I'm trying to initialize a char array which is part of a structure as follows:

#define TRUE 1
#define FALSE 0

struct s_field_def { // structure for managing display field
  char f_txt[16]; // option text
  bool f_inhibit; // set this to inhibit updating of the field on the display

enum field_name {F_STATE, F_PULSE};

void setup() {

  // initialize display fields structure
  struct s_field_def fields[2]; // initialize the display fields
  fields[F_STATE] =  {"HALTED", FALSE}; // displays the current run state
  fields[F_PULSE] =  {"@", TRUE}; // displays indicator of system running   

void loop() {


The initialization of the structure is producing an error at these lines:

  fields[F_STATE] =  {"HALTED", FALSE}; // displays the current run state
  fields[F_PULSE] =  {"@", TRUE}; // displays indicator of system running   

no match for 'operator=' (operand types are 's_field_def' and '<brace-enclosed initializer list>')

What am I doing wrong here?


As explained in Michel Keijzers' answer, you cannot use the = operator to assign something to a string (a character array). However, you can initialize a string using =. There is an important distinction between assignment, which you can do anywhere in a program, an initialization, which can only be done at the time you define a variable.

For example:

int i = 2;  // initialization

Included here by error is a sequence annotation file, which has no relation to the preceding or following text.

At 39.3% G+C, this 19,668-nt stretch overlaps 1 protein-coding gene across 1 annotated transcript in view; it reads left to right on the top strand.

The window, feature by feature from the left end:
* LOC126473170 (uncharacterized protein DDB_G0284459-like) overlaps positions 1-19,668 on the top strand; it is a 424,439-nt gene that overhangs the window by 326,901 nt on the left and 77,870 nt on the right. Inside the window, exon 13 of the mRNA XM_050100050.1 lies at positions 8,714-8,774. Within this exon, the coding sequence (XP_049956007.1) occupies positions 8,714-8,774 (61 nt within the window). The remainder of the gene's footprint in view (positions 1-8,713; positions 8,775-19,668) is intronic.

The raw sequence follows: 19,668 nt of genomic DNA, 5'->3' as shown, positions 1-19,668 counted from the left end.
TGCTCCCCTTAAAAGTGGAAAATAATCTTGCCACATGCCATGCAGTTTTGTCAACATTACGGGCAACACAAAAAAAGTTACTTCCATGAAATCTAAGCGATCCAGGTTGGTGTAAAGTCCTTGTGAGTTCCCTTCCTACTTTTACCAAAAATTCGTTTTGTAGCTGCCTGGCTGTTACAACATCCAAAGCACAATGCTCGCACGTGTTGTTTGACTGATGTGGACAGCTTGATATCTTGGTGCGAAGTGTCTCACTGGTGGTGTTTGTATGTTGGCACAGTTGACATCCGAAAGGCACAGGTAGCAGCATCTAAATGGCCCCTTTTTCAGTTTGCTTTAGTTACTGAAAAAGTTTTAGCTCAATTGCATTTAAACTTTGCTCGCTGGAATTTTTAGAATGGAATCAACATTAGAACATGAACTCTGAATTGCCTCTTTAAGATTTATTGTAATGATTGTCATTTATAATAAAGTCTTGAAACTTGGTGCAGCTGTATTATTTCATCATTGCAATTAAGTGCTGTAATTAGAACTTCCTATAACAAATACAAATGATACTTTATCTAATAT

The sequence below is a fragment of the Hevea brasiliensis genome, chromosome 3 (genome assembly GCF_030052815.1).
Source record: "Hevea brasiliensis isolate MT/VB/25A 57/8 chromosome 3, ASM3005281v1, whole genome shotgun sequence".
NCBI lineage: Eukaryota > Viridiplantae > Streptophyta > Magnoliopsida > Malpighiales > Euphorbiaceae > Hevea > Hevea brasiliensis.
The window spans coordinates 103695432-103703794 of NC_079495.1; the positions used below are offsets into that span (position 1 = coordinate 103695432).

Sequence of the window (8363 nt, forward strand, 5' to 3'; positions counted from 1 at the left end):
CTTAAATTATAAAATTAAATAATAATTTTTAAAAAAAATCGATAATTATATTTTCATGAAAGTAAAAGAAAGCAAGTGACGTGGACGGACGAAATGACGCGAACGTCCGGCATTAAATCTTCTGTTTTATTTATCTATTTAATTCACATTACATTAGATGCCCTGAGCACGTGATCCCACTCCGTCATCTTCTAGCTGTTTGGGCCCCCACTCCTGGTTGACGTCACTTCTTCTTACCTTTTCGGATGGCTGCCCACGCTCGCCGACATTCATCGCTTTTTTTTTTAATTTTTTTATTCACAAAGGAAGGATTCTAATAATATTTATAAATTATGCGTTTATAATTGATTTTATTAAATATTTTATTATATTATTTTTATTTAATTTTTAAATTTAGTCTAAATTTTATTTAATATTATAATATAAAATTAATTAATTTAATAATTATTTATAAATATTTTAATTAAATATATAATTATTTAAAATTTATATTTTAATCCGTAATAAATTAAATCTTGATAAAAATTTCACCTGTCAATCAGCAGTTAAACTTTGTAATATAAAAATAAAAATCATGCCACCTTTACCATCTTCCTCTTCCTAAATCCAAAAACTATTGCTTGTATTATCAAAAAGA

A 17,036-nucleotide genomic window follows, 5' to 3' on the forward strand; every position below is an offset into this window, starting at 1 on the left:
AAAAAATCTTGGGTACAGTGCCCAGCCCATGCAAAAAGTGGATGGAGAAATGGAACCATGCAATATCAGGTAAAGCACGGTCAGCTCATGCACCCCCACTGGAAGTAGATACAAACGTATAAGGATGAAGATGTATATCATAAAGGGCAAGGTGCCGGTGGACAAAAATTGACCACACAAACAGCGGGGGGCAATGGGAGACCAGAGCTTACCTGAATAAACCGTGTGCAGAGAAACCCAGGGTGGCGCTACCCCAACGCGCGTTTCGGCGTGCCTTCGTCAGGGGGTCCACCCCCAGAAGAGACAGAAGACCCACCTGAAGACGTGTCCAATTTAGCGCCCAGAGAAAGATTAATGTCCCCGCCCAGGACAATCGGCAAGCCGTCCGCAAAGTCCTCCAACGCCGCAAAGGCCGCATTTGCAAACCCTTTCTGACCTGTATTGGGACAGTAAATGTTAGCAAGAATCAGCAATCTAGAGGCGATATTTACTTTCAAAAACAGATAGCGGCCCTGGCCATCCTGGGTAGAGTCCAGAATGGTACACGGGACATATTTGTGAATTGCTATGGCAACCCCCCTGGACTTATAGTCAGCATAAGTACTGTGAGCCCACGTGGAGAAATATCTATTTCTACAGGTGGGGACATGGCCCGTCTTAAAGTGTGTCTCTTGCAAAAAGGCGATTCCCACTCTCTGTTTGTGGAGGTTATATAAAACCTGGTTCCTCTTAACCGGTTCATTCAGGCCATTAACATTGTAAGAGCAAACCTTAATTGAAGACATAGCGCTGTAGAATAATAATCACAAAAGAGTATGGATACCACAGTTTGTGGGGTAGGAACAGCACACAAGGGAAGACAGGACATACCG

void setup() {
    i = 4;  // assignment

In your specific case, you can initialize fields as follows:

struct s_field_def fields[2] = {
    {"HALTED", FALSE},  // displays the current run state
    {"@", TRUE}         // displays indicator of system running   
  • That reduces code size too, both in LOC and memory. And it's clearer: declaration and initialization is just one place. Maybe you can even declare data static. – user31481 Feb 7 '18 at 16:21
  • Thanks for the quick feedback about the distinction between assignment and initialization. That makes it clear. Problem solved! – whalphen K8VFO Feb 7 '18 at 16:31
  • I worked too long in an environment where this was not used. Upvoted for learning something. – Michel Keijzers Feb 7 '18 at 17:09

You can use this (but look at the accepted answer, it shows a much neater way).

  strcpy(fields[F_STATE].f_txt, "HALTED");
  fields[F_STATE].f_inhibit = FALSE;

  strcpy(fields[F_PULSE].f_txt, "@");
  fields[F_PULSE].f_inhibit = TRUE;

I don't have a compiler so I hope it's correct.

When using C++ you can use a constructor or assignment operator, but C does not have these object oriented features.

  • I was hoping to avoid strcpy for the initialization. – whalphen K8VFO Feb 7 '18 at 16:32

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